The Power of Negative Thinking
Don't get me wrong: I like to be positive, have "an attitude of gratitude", and practice compassion. But when it's time to defend myself, I love bursting with righteous anger. My temper has saved me from more than a few scary situations.
For example, one day when I was twenty years old I was lying in the sun on a beach in Chile. It was October, which means it was early spring in the southern hemisphere and still a little chilly for the locals. But for the girl from Alaska, a cool day at the beach was no deterrent to sunbathing. The sun was out, and my bathing suit was on.
An old man sidled up to me and began to tell me, in Spanish, that I was lovely. He was probably saying more than that, but I couldn't understand his slurred speech or thick Chilean accent. Taking a hint, I pulled my shirt on and began packing up to move elsewhere.
He offered me a banana, the phallic symbolism of which was not lost on me. However, I was hungry and loved free food, so I took it and packed it in my bag. Apparently that was the wrong move. By accepting his banana, I'd given him the idea that we were friends. When I stood up to walk away, the old man said something about "mi casa" and grabbed my forearm. Hard.
Feeling his grip encircle my arm instantly enraged me. What an asshole! Baring my teeth, I drove my forearm into his chest and used my elbow to shove him backwards with as much force as I could. To my surprise, he released his grip and fell on his butt in the sand. For a split second, our eyes met. I could tell he was as shocked as I was. I'd never taken a self-defense class in my life, but my move had been so confident and powerful, I walked away feeling like a black-belt hero.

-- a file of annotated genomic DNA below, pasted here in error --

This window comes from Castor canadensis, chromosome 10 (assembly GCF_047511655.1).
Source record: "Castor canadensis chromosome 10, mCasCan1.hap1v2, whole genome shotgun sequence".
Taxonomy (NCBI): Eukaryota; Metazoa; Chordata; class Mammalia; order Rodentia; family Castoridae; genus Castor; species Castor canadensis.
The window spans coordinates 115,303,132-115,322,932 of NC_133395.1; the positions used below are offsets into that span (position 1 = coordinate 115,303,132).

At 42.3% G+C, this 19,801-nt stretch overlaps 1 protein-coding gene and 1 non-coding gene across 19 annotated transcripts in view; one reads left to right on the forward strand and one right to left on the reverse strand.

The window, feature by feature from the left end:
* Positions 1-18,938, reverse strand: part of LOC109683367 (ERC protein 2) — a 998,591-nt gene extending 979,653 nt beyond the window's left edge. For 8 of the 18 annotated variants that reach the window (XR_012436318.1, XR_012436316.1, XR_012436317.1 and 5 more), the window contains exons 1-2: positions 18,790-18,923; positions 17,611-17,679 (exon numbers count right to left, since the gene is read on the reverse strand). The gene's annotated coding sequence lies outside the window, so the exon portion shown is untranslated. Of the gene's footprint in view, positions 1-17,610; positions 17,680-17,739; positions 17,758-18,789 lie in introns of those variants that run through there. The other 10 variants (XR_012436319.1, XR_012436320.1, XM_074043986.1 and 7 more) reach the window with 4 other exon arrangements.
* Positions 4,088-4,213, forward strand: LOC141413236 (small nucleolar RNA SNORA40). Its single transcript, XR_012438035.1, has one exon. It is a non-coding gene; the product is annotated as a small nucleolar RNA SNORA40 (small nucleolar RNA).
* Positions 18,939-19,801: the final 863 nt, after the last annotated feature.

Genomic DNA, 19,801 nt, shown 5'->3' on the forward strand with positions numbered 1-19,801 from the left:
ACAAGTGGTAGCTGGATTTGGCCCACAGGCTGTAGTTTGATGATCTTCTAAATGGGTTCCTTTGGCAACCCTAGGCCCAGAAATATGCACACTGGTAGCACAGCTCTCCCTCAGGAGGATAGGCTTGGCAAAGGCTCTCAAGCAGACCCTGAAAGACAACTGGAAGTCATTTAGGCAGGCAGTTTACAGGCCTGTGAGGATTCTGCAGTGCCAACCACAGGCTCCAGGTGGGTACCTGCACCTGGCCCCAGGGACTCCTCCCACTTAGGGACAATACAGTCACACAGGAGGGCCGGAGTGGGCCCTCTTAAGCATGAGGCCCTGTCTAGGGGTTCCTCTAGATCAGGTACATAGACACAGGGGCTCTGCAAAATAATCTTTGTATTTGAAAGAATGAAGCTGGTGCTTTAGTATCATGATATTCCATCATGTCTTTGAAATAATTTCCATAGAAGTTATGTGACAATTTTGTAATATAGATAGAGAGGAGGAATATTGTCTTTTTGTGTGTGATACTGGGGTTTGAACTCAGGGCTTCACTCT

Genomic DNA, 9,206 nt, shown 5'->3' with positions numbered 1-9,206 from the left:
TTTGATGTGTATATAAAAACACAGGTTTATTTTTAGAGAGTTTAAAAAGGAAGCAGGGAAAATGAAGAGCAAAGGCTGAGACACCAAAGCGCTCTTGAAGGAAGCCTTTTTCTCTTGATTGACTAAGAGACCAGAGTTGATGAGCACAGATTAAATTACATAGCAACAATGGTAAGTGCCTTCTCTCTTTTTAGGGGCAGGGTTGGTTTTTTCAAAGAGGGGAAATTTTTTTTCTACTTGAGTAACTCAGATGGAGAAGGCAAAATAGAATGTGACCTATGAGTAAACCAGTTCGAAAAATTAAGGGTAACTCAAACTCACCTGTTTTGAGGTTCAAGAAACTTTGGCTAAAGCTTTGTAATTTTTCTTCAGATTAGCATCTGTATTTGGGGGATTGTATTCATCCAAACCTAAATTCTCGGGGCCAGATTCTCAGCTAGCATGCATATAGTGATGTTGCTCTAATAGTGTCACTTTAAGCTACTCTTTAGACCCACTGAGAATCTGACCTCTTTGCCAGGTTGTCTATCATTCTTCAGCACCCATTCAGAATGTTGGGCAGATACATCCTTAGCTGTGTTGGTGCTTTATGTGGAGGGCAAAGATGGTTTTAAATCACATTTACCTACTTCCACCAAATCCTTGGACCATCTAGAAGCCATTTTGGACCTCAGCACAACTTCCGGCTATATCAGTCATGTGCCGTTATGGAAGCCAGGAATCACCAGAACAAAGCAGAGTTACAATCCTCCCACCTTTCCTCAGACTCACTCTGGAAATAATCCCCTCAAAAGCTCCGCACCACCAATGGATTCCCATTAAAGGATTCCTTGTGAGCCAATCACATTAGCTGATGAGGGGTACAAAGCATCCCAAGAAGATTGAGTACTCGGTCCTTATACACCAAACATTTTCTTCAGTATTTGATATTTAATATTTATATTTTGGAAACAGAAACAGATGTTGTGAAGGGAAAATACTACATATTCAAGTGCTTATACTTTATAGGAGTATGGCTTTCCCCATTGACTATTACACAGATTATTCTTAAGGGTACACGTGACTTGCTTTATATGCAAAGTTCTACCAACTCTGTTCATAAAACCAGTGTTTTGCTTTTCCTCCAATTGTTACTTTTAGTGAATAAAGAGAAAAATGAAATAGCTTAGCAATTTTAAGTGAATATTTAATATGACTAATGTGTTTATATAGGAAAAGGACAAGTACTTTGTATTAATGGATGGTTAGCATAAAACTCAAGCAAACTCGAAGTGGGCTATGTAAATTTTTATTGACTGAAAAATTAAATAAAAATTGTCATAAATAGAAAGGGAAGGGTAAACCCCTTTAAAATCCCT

Getting mad can make us strong. And not just against fellow humans. Making some noise to claim our boundaries is an ancient language spoken by all creatures. It works on snakes, too, I learned.
One night on my cross-country bicycle tour, while sitting in my tent at a lake-side campsite in Eastern Kansas, I heard a rustling sound approaching. It was dark outside, and the sound was unnerving. I'd never heard anything like it: soft and constant, as if something was being dragged through the dry leaves. And it was getting closer.
I turned on the flashlight of my phone and pointed it through the mesh wall of my tent, just in time to see a small shiny, black head slip beneath the vestibule. I let out a gasp, realizing that the black snake was heading straight for me. The only thing separating us was a gauzy layer of mosquito netting.
"NO!!!" I bellowed, suddenly furious. "NOT TONIGHT, NOT RIGHT NOW, AB-SO-LUTE-LY NO!!!" I pounded the ground with my feet and fists, screaming at the intruder with a vengeance I hadn't felt since my brother hid my stuffed rabbit from me in the third grade. "GO AWAY, GO AWAY, GO AWAY!!!" I chanted at the top of my lungs. There was no one else in the campsite that night, just me and the black snake who immediately made a u-turn with his slick body, exited stage right, and was never seen again.
Afterwords, I drew the sketch above to commemorate the event. There's nothing like an angry tantrum to keep yourself safe when traveling alone.